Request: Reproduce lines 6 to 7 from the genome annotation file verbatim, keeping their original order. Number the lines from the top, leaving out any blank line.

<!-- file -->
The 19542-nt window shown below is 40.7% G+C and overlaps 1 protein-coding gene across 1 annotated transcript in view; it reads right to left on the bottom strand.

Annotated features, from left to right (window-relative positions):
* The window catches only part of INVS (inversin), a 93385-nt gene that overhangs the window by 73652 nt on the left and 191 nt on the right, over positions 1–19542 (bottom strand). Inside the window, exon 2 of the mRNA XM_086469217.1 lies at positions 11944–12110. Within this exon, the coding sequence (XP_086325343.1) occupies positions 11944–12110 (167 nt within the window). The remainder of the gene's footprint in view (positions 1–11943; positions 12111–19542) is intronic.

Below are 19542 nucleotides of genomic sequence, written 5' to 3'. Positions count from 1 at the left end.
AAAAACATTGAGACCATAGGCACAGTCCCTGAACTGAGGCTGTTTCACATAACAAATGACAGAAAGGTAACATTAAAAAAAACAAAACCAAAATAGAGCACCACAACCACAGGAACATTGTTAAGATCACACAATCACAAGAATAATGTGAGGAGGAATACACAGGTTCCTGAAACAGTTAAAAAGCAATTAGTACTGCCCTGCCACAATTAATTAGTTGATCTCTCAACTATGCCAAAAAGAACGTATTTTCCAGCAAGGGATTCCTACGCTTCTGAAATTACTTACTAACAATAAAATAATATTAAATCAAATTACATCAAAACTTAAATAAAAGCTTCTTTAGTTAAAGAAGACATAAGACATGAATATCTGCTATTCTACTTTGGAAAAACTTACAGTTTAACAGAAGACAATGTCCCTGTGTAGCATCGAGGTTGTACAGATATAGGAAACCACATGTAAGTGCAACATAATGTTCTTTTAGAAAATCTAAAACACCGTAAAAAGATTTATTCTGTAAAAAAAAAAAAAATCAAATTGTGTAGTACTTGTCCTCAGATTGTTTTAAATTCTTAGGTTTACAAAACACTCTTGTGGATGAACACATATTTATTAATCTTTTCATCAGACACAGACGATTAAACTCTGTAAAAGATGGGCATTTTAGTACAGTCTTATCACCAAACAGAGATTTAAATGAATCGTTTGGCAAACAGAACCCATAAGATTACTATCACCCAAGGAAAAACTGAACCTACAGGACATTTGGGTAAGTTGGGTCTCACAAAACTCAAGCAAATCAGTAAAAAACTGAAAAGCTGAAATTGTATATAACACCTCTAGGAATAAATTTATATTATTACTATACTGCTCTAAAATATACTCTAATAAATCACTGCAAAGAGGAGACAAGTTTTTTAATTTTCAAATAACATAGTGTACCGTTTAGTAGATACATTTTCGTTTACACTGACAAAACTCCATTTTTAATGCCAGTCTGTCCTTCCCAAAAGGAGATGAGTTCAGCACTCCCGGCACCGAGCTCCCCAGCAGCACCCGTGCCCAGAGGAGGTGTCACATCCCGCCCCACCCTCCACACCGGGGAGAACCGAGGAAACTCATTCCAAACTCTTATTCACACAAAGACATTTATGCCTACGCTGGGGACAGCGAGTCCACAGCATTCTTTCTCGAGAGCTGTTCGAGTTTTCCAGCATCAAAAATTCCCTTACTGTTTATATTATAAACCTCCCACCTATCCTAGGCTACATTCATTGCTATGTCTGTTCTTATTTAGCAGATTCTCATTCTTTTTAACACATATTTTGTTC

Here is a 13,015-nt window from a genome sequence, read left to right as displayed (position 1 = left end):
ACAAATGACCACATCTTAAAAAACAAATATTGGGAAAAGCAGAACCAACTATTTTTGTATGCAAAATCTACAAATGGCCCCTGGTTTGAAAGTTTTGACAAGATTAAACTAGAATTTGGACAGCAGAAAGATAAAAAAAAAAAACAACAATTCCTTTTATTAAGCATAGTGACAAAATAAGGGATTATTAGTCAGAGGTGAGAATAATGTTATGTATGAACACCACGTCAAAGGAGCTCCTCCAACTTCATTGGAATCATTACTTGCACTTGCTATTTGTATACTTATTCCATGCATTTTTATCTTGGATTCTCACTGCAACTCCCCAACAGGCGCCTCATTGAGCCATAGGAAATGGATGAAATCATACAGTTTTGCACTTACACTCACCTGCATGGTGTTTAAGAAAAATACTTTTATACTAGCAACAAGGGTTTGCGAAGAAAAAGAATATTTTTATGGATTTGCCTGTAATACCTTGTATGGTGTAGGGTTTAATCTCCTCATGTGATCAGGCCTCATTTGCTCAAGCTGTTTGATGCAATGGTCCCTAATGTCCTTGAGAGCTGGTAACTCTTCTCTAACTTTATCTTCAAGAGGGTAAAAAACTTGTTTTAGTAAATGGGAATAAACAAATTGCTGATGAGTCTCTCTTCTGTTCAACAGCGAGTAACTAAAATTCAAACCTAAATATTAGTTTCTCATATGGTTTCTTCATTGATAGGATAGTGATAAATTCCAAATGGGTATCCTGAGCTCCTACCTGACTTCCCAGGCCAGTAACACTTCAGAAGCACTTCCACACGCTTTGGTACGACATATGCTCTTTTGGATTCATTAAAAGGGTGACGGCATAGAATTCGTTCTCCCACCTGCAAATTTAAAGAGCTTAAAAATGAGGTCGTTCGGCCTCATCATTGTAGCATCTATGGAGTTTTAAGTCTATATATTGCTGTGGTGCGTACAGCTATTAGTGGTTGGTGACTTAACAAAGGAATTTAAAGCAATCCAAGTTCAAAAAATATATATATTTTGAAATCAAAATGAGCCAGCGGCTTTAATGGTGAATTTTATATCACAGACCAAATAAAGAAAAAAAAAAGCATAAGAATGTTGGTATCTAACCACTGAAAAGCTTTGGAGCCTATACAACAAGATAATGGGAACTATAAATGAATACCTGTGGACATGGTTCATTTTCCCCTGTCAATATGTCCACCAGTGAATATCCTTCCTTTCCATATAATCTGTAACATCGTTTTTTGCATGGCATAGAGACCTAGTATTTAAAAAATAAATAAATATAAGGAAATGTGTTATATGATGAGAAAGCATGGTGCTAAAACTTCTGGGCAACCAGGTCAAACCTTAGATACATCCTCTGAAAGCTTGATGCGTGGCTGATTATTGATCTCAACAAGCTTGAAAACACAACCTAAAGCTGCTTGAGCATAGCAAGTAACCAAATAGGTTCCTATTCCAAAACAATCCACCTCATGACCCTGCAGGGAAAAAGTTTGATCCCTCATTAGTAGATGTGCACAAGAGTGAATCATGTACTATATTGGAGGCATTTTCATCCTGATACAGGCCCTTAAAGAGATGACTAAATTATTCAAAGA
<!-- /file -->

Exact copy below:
Here is a 13,015-nt window from a genome sequence, read left to right as displayed (position 1 = left end):
ACAAATGACCACATCTTAAAAAACAAATATTGGGAAAAGCAGAACCAACTATTTTTGTATGCAAAATCTACAAATGGCCCCTGGTTTGAAAGTTTTGACAAGATTAAACTAGAATTTGGACAGCAGAAAGATAAAAAAAAAAAACAACAATTCCTTTTATTAAGCATAGTGACAAAATAAGGGATTATTAGTCAGAGGTGAGAATAATGTTATGTATGAACACCACGTCAAAGGAGCTCCTCCAACTTCATTGGAATCATTACTTGCACTTGCTATTTGTATACTTATTCCATGCATTTTTATCTTGGATTCTCACTGCAACTCCCCAACAGGCGCCTCATTGAGCCATAGGAAATGGATGAAATCATACAGTTTTGCACTTACACTCACCTGCATGGTGTTTAAGAAAAATACTTTTATACTAGCAACAAGGGTTTGCGAAGAAAAAGAATATTTTTATGGATTTGCCTGTAATACCTTGTATGGTGTAGGGTTTAATCTCCTCATGTGATCAGGCCTCATTTGCTCAAGCTGTTTGATGCAATGGTCCCTAATGTCCTTGAGAGCTGGTAACTCTTCTCTAACTTTATCTTCAAGAGGGTAAAAAACTTGTTTTAGTAAATGGGAATAAACAAATTGCTGATGAGTCTCTCTTCTGTTCAACAGCGAGTAACTAAAATTCAAACCTAAATATTAGTTTCTCATATGGTTTCTTCATTGATAGGATAGTGATAAATTCCAAATGGGTATCCTGAGCTCCTACCTGACTTCCCAGGCCAGTAACACTTCAGAAGCACTTCCACACGCTTTGGTACGACATATGCTCTTTTGGATTCATTAAAAGGGTGACGGCATAGAATTCGTTCTCCCACCTGCAAATTTAAAGAGCTTAAAAATGAGGTCGTTCGGCCTCATCATTGTAGCATCTATGGAGTTTTAAGTCTATATATTGCTGTGGTGCGTACAGCTATTAGTGGTTGGTGACTTAACAAAGGAATTTAAAGCAATCCAAGTTCAAAAAATATATATATTTTGAAATCAAAATGAGCCAGCGGCTTTAATGGTGAATTTTATATCACAGACCAAATAAAGAAAAAAAAAAGCATAAGAATGTTGGTATCTAACCACTGAAAAGCTTTGGAGCCTATACAACAAGATAATGGGAACTATAAATGAATACCTGTGGACATGGTTCATTTTCCCCTGTCAATATGTCCACCAGTGAATATCCTTCCTTTCCATATAATCTGTAACATCGTTTTTTGCATGGCATAGAGACCTAGTATTTAAAAAATAAATAAATATAAGGAAATGTGTTATATGATGAGAAAGCATGGTGCTAAAACTTCTGGGCAACCAGGTCAAACCTTAGATACATCCTCTGAAAGCTTGATGCGTGGCTGATTATTGATCTCAACAAGCTTGAAAACACAACCTAAAGCTGCTTGAGCATAGCAAGTAACCAAATAGGTTCCTATTCCAAAACAATCCACCTCATGACCCTGCAGGGAAAAAGTTTGATCCCTCATTAGTAGATGTGCACAAGAGTGAATCATGTACTATATTGGAGGCATTTTCATCCTGATACAGGCCCTTAAAGAGATGACTAAATTATTCAAAGA